Whether you’re visiting Denver or hoping to set up a car-free lifestyle there, you don’t want to miss out on anything this beautiful city has to offer. From bars and nightlife to the local art scene to serene parks and outdoor adventure, you might as well get everything you can out of the Mile High City. Plus, Denver’s buses and trains are 100% bike-friendly. You can find a great bike rental in Denver through Spinlister’s bike-share site. Between the bike and public transit, you’ll have a seamless and cost-effective system for your journey from suburban parks to downtown breweries.
And if you’re hoping to explore on a dime, the public transit system does offer a low-cost way to get around. While Denver’s bus and rail system isn’t nearly as comprehensive as the public transit options you’d find in New York or throughout Europe, it’s still fairly convenient compared to what you find in most other U.S. cities.
Here’s a closer look at all your options for exploring Colorado’s capital.
RTD: An Overview
Denver’s public transit system is known to locals as RTD—Regional Transportation District. RTD is an ADA-compliant system of buses and trains that offers a variety of fare options including one-way passes, day passes, 10-ride ticket books, and monthly passes. Discounts are available for riders who have disabilities, are over the age of 65, or receive Medicare. Fares are also lower for children between the ages of 6-19. Active duty military personnel ride free.
RTD consists of three fare zones. Fare zones 1 and 2 are local zones. Local fares are generally cheaper and routes are more concentrated to the downtown area. Fare zone 3 is a regional zone serving a larger portion of the Denver metroplex. Fare zone 3 is also what you’ll be looking for when it comes to travel to and from Denver International Airport.
As one would expect, there are bus and rail stops are more common and frequent in the downtown area, while your options grow more limited as you travel farther from the heart of the city. It’s also important to note that while RTD technically runs 24/7, many of the bus routes slow down after rush hour and stop running altogether overnight. When planning any trip on public transit in Denver, be sure to look at the schedule for your specific route.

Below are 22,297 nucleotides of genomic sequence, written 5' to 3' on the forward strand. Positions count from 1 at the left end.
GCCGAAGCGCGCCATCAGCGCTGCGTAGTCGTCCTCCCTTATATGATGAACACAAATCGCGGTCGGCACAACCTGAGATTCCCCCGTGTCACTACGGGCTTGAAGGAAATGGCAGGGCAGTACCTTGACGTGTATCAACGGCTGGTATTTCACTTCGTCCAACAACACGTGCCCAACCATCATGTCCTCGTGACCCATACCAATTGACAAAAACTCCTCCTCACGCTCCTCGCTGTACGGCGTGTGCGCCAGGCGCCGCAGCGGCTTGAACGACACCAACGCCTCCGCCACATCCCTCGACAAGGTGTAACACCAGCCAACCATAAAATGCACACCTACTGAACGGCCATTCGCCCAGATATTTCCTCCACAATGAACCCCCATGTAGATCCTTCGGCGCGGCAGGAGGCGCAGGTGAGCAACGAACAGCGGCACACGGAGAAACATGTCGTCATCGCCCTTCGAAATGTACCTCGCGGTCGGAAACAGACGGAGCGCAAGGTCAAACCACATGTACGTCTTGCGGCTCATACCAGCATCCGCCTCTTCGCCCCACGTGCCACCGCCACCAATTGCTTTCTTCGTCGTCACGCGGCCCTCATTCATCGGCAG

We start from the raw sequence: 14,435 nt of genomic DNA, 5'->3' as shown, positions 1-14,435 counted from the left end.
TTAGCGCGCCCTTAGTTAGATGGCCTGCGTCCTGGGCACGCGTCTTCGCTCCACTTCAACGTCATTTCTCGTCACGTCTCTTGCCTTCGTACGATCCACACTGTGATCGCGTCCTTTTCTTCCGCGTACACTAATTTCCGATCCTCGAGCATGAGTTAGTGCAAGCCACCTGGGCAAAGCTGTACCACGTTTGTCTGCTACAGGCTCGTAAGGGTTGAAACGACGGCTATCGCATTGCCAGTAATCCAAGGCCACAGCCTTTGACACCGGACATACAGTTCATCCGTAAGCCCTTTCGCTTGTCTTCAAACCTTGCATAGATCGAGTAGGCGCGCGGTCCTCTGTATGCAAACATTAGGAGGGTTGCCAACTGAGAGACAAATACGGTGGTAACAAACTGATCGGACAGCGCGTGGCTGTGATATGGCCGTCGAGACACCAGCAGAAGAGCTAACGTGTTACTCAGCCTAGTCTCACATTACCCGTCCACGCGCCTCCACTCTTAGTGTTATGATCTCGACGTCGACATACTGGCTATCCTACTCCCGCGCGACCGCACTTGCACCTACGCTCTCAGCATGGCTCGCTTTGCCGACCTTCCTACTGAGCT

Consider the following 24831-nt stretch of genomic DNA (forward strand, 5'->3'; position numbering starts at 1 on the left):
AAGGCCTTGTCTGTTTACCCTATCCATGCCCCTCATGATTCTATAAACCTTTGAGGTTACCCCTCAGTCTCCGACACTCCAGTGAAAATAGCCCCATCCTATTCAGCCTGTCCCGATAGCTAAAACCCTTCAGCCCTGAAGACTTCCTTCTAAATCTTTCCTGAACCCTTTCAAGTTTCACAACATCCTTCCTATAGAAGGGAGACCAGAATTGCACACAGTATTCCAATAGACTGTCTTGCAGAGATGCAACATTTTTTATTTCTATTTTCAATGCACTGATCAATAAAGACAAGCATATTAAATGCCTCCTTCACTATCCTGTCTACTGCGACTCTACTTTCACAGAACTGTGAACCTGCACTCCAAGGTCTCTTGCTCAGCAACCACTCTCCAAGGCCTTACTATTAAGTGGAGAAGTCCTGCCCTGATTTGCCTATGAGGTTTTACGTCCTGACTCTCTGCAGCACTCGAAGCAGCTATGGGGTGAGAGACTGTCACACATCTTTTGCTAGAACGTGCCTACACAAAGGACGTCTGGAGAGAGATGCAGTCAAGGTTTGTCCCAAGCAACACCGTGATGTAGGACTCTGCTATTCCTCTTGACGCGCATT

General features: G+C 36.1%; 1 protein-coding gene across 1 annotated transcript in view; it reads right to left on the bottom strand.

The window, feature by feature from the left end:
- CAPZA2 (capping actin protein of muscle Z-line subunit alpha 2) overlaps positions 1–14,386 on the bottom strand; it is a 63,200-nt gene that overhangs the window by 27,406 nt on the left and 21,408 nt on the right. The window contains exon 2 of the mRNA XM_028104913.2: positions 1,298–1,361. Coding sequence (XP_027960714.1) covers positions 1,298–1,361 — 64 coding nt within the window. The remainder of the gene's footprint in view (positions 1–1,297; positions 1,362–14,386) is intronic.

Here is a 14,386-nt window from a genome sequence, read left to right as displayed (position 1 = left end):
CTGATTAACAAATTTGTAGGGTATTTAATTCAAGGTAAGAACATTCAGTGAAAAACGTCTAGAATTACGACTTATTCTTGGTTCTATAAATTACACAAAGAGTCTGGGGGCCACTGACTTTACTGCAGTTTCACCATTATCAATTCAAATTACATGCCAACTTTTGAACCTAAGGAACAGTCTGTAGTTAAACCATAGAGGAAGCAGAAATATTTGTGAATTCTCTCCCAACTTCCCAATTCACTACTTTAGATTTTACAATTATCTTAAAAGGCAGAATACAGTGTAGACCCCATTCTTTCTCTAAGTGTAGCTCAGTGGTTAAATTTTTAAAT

Bike Rental in Denver
While public transit in Denver is fairly extensive, it doesn’t cover every nook and cranny of the city… especially as you venture beyond the downtown area. On the plus side, the Mile High City ranks among the most cyclist friendly communities in the nation. So tracking down a good bike rental in Denver is a great way to cover all your bases without shelling out a lot of cash for a car rental or ride share service. (Not to mention, you don’t want to miss the great bike trails this city has to offer.)
We recommend starting your search for a bike rental in Denver by checking out the bike share options available on Spinlister. You can find a wide variety of bikes from local cyclists, all available at exceptional rates.
Traveling by Bus in Denver
The RTD bus system is the most frequently used option for anyone who regularly turns to public transit in Denver. Although the bus routes thin out farther away from the downtown area, they are an excellent option for traveling through the heart of Denver.
If you decide to forego the pre-purchased pass and pay with cash, be sure to bring exact change. Also request a transfer slip from the bus driver if you have to change buses along your route. The transfer slip gets you on the connecting bus without having to pay an additional fare.
If you’re also exploring the city on two wheels, you’ll find the bike rack on the front of the bus. On that note, you should also know that public transit in Denver has a hub-and-spoke design, which means most routes will take you through downtown no matter where you’re going and where you’re coming from. If you want to bypass the frustration of rush-hour traffic, it’s a good idea to find a bike rental in Denver and take advantage of one of the most cyclist-friendly cities in the U.S.
Traveling by Rail in Denver
The RTD Rail System is your best option for traveling between neighborhoods. This system consists of nine different rail lines, totaling 90 miles of rail. For rail-based public transit in Denver, you have two options: the RTD Light Rail and the RTD Commuter Rail. The Commuter Rail—as you might guess—has longer routes and fewer stops. The Light Rail features frequent stops throughout Denver, but it’s still a better option than the bus system if you’re hoping to travel across multiple neighborhoods.
Your rental bike is allowed on both the Light Rail and the Commuter Rail. Light Rail trains include bike-specific platforms toward both the front and back of the train. That’s where you board. Your bike stays with you during the ride. Commuter trains accommodate you a bit more with vertical bike storage available on board the train.
Ride for Free on Public Transit in Denver
If you’re planning to spend the day in the downtown area, there are actually a couple options for getting around without paying a fare. Public transit in Denver includes the free Mallride, which runs along the 16th Street Mall. These fully electric buses give you access to all the shops, restaurants, and other attractions along 16th between the Civic Center and Union Station. The Mallride runs from early morning hours until a little after 1:00 a.m.
For a free trip through downtown during rush hour, you can rely on the MetroRide. This weekday option is designed to serve commuters with a fast, convenient way to get around downtown. The MetroRide features limited stops along 18th and 19th street between the Civic Center and Union Station.
However you choose to roam, enjoy your time in Denver. There’s so much to explore.